This is an area where I am getting to fulfill my quest to go on roads that just end. The road to Cape Flattery, the most Northwest point, is a twisting turning two lane road along the Strait of Juan fe Fuca. It is well worth the drive and a short hike, as the point offers a wonderful view of the strait, the Pacific and Tatoosh Island on which sits the Cape Flattery Lighthouse. There were seals and many birds on the rocks and in the water. We just missed seeing gray whales that passed by before we arrived. We have now been to the opposite ends of the US as we previously visited Key West the Southeastern most point of the contiguous states. Surprisingly, as the crow flies they are less that 2900 miles apart.

Cape Flattery is on the Makah Indian Reservation that is the home of the Makah Museum / Cultural and Research Center in Neah Bay. The center houses one of the finest collections of precontact tribal artifacts in the US. The collection is from Ozette, a Makah Village that has been called the American Pompeii because it was buried in a mudslide nearly 500 years ago. The site remained buried until it was exposed by a Pacific storm in the 1970's and the archaeological dig which followed found that thousands of items had been preserved by the mud. Three of the five longhouses in the village were excavated and many items are exhibited to give a complete look at the way of life of these earliest Americans. The display also includes replicas of dugout canoes and a full size longhouse. Unfortunately, photos are not allowed. We did get to talk at length with Edward Claplanhoo, a Makah elder, about their culture. The Makah are ancestrally related to the First Nation people of British Colombia and not to any of the other six tribes on the Olympic Peninsula. Edward told us about his pet project, a veterans park honoring the nearly 300 Makah who have served in the US military from WWI to the present. This museum is a must see for anyone who travels to this remote corner of the country.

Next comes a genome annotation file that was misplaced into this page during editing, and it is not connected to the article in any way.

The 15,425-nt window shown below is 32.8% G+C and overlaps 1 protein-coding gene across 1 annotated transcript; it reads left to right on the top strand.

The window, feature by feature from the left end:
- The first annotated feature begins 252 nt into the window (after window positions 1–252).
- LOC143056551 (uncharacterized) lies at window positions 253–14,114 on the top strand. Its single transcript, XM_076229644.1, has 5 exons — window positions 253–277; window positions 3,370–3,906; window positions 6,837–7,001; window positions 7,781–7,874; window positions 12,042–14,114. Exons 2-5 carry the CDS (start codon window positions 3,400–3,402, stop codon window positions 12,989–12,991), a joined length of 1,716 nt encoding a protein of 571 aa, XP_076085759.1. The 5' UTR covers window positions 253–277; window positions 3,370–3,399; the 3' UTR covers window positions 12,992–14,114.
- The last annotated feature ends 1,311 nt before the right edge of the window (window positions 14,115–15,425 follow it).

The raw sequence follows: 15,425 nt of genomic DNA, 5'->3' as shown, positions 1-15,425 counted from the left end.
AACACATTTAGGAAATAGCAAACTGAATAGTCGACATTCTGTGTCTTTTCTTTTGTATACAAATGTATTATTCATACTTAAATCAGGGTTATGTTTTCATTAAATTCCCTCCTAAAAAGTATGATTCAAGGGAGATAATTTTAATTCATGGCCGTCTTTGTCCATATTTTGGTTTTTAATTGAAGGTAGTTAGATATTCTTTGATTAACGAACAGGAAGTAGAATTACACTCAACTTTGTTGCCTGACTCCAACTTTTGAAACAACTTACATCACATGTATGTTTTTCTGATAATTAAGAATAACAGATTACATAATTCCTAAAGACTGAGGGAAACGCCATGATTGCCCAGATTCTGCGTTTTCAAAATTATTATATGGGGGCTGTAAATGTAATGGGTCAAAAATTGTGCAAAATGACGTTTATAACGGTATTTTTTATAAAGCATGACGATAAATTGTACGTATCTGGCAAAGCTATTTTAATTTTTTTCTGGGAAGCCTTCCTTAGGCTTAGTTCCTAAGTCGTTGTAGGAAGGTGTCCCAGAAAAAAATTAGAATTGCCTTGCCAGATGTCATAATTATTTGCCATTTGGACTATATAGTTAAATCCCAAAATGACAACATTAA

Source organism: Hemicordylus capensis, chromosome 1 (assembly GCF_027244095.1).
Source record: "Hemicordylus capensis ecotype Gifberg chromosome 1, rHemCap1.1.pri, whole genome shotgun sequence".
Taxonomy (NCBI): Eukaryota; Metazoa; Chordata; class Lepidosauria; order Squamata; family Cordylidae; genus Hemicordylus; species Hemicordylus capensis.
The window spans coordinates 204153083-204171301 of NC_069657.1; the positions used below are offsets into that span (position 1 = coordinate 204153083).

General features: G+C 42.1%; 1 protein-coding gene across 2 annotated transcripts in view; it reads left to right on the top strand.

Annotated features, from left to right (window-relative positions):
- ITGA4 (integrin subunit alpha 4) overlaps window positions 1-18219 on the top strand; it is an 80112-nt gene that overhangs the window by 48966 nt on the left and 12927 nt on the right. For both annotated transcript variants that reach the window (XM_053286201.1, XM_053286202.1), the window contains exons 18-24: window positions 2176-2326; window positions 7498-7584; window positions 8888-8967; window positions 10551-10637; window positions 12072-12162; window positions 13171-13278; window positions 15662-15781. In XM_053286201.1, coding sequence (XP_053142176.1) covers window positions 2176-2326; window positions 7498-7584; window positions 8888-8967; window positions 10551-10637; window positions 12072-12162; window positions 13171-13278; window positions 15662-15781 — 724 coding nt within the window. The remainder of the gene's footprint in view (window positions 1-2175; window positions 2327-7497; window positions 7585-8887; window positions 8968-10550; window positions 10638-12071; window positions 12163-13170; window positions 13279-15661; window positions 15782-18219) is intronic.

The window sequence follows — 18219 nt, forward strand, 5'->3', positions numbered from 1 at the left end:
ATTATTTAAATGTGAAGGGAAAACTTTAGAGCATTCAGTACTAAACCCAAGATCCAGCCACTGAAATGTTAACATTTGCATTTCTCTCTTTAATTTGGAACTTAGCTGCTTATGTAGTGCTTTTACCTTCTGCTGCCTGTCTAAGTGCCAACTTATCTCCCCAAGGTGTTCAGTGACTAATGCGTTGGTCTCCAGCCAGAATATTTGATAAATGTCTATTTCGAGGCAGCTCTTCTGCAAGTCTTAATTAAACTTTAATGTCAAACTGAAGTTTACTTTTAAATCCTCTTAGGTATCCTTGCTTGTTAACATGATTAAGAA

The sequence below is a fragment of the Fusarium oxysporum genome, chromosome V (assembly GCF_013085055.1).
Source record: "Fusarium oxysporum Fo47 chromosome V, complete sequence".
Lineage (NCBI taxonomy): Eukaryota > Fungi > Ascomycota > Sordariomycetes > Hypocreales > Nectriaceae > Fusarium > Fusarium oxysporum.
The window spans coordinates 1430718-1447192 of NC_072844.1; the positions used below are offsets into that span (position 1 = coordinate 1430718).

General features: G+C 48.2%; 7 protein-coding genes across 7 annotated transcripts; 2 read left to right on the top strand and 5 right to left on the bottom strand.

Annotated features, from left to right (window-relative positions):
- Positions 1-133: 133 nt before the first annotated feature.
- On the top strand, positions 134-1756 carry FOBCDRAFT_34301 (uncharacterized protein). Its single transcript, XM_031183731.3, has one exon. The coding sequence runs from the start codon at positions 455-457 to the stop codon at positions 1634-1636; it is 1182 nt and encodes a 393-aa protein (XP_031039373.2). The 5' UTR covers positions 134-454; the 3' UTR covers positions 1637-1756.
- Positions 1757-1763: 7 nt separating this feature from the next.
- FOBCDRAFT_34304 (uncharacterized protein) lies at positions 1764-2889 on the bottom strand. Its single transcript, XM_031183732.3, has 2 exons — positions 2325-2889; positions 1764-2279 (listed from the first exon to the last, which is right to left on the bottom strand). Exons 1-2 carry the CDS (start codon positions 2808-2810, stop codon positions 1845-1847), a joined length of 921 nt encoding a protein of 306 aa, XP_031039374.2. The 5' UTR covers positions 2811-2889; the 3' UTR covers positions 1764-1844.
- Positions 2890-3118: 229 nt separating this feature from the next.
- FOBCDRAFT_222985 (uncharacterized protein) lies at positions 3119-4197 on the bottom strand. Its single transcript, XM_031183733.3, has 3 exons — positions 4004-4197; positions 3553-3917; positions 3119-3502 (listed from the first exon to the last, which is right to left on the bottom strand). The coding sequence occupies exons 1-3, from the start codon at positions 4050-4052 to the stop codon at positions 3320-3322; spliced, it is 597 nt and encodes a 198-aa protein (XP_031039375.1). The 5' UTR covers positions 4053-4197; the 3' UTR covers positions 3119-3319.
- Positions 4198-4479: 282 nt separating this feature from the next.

Another day we took a different road that just ends so we could go to another US extreme, the Western most point Cape Alava. Here we visited a second of the three distinct areas of Olympic National Park, the coast. After driving on a road where the one sign declared "No Warning Signs Next 21 miles," we arrived at the Lake Ozette rangers station. From there you can choose one of two three mile hikes to Cape Alava or Sandpoint on the ocean, or you can hike out one trail, walk three miles along the water and return on the other. The choice was really between a six mile out and back or a nine mile loop hike and we opted for the nine which was no simple walk in the woods. From the station to the ocean the trails wind through forest with some open prairie and are mostly on a boardwalk because without it the large amount of rain they get here would turn them into huge mud paths. The walk along the ocean must be done at low tide because two head walls jut into the water at high tide making them impassible. We were rewarded with great views of the coast but that portion is not for the faint of heart, as much of it is walking across rocks and kelp in the tidal pools. Where we stopped for a snack we saw many birds, seals, and families of raccoons and deer. It was sad but interesting to see what human items littered the shore. There was everything from fishing net to tires and a water bottle with Asian writing. This is a great place to see a wee bit of the longest undeveloped coast in the US.